Photo: Sunny Brae fifth-grade teacher Christy Moore giving public comment to the School Board on Tuesday, January 30.

For years, UTLA educators, Reclaim Our Schools LA, students, and families have been organizing against co-location— the destructive practice under Prop. 39 that gives away space at a public school to an outside operator. 

This fight led to a ground-breaking proposal presented to the school board this week that would protect Community Schools, Black Student Achievement Plan schools, and the district’s 100 priority schools from co-location, as well as offering all schools protection for programmatic spaces that are essential to enriching instruction.

According to the regulations, LAUSD should avoid charter co-location offers that “compromise district schools’ capacity to serve neighborhood children” or “grade span arrangements that negatively impact student safety and build charter school pipelines that actively deter students from attending district schools.” 

Lorena Street Elementary teacher and UTLA Board member Yolanda Tamayo painted a picture for the school board of the damage done to her site when it was forced to share space with an outside charter operator. 

“Under co-location, we endured the dismantling of our computer lab and lost the full-time use of our library, auditorium, eating area, yard, plus the gutting of our important resources that our school desperately needed back then and now,” Tamayo said.

The district’s proposed policy under the school board’s guidelines is a step in the right direction, but it is far from perfect. One of its critical failings is that it doesn’t offer immediate relief for schools under threat from charter encroachment. At Sunny Brae Elementary in the Valley, LAUSD is offering seven enrichment classrooms to an outside operator for next school year.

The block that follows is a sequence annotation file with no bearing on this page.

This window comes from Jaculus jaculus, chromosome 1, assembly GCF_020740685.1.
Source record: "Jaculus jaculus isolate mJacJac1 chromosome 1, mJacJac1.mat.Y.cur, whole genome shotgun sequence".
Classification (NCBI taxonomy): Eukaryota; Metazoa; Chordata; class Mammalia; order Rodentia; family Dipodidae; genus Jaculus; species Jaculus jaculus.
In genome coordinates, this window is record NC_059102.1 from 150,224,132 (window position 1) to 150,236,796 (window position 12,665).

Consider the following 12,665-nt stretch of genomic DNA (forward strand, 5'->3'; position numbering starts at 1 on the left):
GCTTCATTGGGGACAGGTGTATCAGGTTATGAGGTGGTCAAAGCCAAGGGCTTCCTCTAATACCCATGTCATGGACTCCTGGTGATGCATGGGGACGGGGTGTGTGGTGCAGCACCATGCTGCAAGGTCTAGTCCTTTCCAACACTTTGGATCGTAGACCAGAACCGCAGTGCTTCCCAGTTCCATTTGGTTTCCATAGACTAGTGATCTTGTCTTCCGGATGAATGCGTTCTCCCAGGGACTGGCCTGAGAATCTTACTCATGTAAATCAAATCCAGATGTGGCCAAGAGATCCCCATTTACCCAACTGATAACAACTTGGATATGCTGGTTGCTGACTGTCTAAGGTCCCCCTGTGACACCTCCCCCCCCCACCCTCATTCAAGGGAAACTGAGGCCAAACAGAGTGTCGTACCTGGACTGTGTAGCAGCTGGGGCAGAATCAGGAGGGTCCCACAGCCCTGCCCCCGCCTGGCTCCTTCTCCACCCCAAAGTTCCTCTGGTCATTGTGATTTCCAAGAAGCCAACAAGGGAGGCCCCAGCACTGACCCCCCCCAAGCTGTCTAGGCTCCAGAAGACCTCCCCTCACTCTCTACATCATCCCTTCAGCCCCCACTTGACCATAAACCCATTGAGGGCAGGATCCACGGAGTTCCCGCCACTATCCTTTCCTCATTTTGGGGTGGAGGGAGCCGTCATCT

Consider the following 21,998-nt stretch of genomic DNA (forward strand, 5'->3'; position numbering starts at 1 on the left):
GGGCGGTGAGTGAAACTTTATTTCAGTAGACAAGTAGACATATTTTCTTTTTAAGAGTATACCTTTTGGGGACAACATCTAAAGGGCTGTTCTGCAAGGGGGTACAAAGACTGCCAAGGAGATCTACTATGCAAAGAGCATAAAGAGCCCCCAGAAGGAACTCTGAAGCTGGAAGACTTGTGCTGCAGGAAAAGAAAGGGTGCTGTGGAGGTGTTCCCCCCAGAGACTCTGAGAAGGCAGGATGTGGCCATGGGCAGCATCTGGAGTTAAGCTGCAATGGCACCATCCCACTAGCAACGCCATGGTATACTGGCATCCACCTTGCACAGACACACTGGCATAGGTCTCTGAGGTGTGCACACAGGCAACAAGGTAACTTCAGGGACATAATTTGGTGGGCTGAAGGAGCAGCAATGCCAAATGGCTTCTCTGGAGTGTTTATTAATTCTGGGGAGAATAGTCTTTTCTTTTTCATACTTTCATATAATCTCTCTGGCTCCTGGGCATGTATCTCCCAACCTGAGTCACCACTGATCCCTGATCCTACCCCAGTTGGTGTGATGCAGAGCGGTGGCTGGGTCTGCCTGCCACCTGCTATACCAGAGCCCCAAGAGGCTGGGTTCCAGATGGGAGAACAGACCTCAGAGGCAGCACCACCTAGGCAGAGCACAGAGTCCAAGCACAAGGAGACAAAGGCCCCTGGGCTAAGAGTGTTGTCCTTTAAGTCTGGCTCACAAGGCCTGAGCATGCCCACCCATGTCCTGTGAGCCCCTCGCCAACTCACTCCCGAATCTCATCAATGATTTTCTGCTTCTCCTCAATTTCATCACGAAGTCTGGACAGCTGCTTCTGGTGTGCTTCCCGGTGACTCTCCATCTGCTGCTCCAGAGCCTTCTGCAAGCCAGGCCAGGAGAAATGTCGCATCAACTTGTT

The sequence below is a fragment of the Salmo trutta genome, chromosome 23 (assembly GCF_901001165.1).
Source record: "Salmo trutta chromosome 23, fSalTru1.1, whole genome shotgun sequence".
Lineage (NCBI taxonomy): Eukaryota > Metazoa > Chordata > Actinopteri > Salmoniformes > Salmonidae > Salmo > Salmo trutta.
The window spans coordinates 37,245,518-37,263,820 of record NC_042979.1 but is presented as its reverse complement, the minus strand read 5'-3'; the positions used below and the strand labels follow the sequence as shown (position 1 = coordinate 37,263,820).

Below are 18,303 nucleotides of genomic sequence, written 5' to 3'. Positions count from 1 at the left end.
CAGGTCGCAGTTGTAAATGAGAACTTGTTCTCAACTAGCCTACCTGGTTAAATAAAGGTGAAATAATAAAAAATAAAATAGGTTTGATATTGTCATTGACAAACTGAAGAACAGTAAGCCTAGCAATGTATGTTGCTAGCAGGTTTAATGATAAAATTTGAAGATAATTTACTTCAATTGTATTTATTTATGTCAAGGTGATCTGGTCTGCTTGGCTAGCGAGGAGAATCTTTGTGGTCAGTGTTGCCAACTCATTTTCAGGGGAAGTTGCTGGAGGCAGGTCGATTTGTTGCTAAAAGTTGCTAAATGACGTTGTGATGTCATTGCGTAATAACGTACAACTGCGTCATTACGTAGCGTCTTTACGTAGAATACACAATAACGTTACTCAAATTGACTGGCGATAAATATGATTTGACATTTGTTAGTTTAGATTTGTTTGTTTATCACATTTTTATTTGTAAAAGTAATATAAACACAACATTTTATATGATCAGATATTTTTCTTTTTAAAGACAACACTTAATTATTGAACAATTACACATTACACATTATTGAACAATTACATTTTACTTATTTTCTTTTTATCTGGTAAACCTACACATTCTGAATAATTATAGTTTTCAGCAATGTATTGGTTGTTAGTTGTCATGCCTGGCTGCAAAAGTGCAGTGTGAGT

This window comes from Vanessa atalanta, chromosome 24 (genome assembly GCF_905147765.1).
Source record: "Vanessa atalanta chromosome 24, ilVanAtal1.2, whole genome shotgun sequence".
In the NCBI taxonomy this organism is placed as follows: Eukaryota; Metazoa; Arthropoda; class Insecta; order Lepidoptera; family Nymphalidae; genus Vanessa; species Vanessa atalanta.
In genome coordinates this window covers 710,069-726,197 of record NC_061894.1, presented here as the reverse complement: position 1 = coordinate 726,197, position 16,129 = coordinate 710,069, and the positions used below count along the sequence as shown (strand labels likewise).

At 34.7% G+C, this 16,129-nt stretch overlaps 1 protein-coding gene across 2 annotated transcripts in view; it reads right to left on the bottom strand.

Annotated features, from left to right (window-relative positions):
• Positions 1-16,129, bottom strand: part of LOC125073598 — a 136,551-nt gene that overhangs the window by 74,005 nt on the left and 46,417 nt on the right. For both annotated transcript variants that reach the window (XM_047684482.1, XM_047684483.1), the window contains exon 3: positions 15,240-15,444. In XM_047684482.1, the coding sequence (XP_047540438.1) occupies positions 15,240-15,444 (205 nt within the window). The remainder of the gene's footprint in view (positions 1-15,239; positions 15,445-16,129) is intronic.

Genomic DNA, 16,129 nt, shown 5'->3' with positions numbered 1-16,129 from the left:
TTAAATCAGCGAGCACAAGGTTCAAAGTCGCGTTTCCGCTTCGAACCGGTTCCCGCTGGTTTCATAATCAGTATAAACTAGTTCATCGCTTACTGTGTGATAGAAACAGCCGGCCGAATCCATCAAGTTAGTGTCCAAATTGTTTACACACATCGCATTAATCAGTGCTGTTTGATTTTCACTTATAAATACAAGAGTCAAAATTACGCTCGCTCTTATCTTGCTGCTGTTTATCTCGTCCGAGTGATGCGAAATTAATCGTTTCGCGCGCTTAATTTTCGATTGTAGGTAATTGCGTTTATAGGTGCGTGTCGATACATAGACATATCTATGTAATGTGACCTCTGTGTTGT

“The district is offering our individual education plan IEP meeting room, which is a federal necessity for students with disabilities,” Sunny Brae fifth-grade teacher Christy Moore told the board. “They are offering our computer lab, which is used by students for writing reports and all kinds of great things that they need for successful college and career in the future. The district is offering our science lab, our robotics rooms, and our interventions rooms. These programs are essential to enriching instruction and essential to Sunny Brae’s continued growth. We need enforcement now. We’re in danger of losing our programs right now.”

The new regulations, which will be voted on by the board on February 13, stem from a school board resolution passed in September directing the district to provide a policy within 45 days that would protect the district’s more vulnerable students and limit the harm of charter co-location on neighborhood schools.

Pushed by educators, students, and families, the resolution was authored by board members Jackie Goldberg and RocÍo Rivas and passed by a 4-3 margin, with Scott Schmerelson providing a key vote. The narrow passage underscores the need to win the school boards seats on March 5 to protect the board from shifting back to a privatizer majority, which never would have pursued the updated regulations to protect public schools.